I returned home from the sunny delights of San Francisco on Friday. It was an eleven-hour flight, and I was crushed into steerage class on an aging Boeing 777. After the guy in front put his seat into the recline position, my head was about 6 inches away from the top of his head. Nice if you’re studying alopecia, not so great if you want to open your laptop. I would have preferred to watch Iron Man six times over. But I don’t mean to sound ungrateful. I love travelling and the chance to see new places. SF, in particular, was well worth the trip - even if the same can’t be said of the Linux World event itself.
As it was my first visit to Linux World, I wasn’t too sure what to expect. It was quiet, corporate and mostly uninspiring. Previously, the event spilled into the gigantic hall on the other side of the street. This year, the main exhibition hall wasn’t even full. Attendance was down from 10,000 to around 7,500, apparently, and there certainly wasn’t much buzz. The only exception was Canonical’s stand, which was busy from Tuesday morning to closing on Thursday afternoon. Canonical put on a variety of presentations, starting every hour or so, and they seemed to attract a lot of attention. Canonical was also pushing its new alliance with Alfresco CMS and IBM Symphony, both of which can now be installed through Synaptic. There was also talk of an impending announcement within the next couple of months, tying Ubuntu NBR to a major Netbook manufacturer.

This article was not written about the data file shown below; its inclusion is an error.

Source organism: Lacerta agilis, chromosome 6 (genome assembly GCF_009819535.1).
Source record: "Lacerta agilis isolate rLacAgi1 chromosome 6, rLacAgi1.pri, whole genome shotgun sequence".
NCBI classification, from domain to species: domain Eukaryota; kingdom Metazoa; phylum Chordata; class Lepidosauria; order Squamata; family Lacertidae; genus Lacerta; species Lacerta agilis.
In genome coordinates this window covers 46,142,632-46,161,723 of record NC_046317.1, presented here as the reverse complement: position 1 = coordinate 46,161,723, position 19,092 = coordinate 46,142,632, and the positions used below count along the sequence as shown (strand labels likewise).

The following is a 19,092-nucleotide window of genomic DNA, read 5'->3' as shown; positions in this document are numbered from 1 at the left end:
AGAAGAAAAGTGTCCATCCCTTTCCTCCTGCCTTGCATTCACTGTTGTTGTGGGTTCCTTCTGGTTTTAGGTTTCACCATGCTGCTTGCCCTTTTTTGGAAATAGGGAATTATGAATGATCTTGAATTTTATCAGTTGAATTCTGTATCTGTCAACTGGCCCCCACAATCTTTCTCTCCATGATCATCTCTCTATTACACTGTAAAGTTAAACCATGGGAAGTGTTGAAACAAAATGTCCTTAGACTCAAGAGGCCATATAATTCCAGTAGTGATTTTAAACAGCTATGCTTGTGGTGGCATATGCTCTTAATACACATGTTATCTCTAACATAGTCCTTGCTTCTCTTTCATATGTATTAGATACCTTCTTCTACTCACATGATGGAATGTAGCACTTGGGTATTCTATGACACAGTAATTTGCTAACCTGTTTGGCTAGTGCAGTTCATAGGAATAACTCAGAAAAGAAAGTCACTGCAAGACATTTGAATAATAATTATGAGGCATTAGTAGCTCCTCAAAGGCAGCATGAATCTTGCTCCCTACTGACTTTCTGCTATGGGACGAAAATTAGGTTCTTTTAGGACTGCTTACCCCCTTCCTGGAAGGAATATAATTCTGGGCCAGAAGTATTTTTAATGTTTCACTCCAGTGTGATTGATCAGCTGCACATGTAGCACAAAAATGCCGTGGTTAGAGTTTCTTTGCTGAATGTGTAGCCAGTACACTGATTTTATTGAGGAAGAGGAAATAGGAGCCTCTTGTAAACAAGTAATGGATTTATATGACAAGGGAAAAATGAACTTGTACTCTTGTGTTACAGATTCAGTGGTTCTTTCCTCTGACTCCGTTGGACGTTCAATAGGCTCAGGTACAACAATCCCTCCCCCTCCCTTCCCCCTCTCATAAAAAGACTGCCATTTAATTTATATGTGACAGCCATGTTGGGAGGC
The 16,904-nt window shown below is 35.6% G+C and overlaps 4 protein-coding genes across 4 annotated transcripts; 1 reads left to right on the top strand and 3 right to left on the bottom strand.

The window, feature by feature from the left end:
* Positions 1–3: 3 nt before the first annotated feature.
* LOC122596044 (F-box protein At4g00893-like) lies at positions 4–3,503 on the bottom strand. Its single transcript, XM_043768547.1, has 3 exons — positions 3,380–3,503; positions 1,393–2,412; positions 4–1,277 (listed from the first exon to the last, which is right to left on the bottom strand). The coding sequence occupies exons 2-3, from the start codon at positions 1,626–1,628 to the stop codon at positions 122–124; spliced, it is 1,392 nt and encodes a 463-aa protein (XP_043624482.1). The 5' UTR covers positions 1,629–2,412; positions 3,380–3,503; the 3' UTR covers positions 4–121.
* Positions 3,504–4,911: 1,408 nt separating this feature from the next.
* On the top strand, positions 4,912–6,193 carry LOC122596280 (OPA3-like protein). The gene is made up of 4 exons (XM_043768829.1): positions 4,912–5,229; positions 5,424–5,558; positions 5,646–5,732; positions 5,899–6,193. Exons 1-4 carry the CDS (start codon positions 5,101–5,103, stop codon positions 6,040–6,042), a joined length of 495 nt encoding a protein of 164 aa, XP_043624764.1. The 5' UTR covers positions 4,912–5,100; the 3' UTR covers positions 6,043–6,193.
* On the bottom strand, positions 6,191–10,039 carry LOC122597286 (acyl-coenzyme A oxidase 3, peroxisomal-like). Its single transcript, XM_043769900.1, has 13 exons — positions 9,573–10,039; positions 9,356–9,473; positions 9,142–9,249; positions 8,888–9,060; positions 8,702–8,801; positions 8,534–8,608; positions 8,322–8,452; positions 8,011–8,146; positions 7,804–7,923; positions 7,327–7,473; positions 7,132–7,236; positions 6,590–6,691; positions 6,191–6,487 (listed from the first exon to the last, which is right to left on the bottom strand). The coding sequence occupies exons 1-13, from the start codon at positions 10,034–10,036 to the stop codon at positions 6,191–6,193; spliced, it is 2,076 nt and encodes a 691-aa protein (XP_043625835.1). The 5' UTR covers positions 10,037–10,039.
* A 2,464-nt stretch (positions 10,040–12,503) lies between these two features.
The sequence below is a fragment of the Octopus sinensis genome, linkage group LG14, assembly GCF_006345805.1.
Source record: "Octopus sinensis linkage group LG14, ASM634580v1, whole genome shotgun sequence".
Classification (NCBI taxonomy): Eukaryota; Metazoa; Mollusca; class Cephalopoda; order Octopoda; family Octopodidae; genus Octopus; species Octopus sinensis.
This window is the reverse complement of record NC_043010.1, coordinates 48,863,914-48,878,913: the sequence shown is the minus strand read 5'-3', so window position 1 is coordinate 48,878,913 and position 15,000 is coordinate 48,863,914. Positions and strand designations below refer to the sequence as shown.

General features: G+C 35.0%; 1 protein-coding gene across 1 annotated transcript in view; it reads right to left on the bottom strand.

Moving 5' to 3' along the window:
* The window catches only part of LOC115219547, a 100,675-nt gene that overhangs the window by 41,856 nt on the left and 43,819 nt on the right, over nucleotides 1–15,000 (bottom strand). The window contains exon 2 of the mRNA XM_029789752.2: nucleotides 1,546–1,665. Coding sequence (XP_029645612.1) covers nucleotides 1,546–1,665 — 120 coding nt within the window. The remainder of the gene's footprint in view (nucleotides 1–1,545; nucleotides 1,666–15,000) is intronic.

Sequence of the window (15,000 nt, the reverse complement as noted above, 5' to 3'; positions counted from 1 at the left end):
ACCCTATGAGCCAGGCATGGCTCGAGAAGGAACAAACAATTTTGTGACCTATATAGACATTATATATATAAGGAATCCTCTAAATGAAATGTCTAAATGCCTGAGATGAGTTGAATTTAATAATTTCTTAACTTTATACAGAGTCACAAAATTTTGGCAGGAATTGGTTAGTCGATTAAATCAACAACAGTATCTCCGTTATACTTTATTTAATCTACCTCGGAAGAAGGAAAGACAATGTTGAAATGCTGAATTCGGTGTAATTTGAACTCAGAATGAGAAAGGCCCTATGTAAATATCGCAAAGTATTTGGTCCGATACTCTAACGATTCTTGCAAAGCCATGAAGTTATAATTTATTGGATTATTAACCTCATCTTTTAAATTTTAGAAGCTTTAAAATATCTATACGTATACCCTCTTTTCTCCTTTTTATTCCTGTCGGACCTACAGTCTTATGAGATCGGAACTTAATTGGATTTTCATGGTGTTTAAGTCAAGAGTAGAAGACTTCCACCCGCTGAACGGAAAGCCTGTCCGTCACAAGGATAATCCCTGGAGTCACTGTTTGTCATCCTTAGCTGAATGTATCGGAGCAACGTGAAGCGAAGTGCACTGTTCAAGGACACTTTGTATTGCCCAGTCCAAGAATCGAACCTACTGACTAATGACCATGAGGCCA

Other important vendors were conspicuous by their absence. There was no major presence from Novell, Red Hat, IBM or Nokia, for example. This left the event feeling a little malnourished. But that didn’t stop me speaking to over 40 exhibitors. There were many people pushing mail servers, exchange replacements and online collaboration tools (OBM, Kerio, Unison) and almost as many pushing server hardware and management systems (OpenGear, Cluster Resources, Inc.), and we’re bound to cover more of these subjects in the future. Linpus, creator of the tailored Aspire One operating system and single click desktop interface, is rapidly expanding its coverage to many more Asian Netbook devices. Access, the company behind the NetFront web browser, now provides embedded Linux support, an open source API, and new web widgets interface for Dashboard-like functionality on your mobile phone. And there were many more glossy corporate announcements. Some people are definitely making good money from Linux. Which is a good thing. But not as good as the beer ;)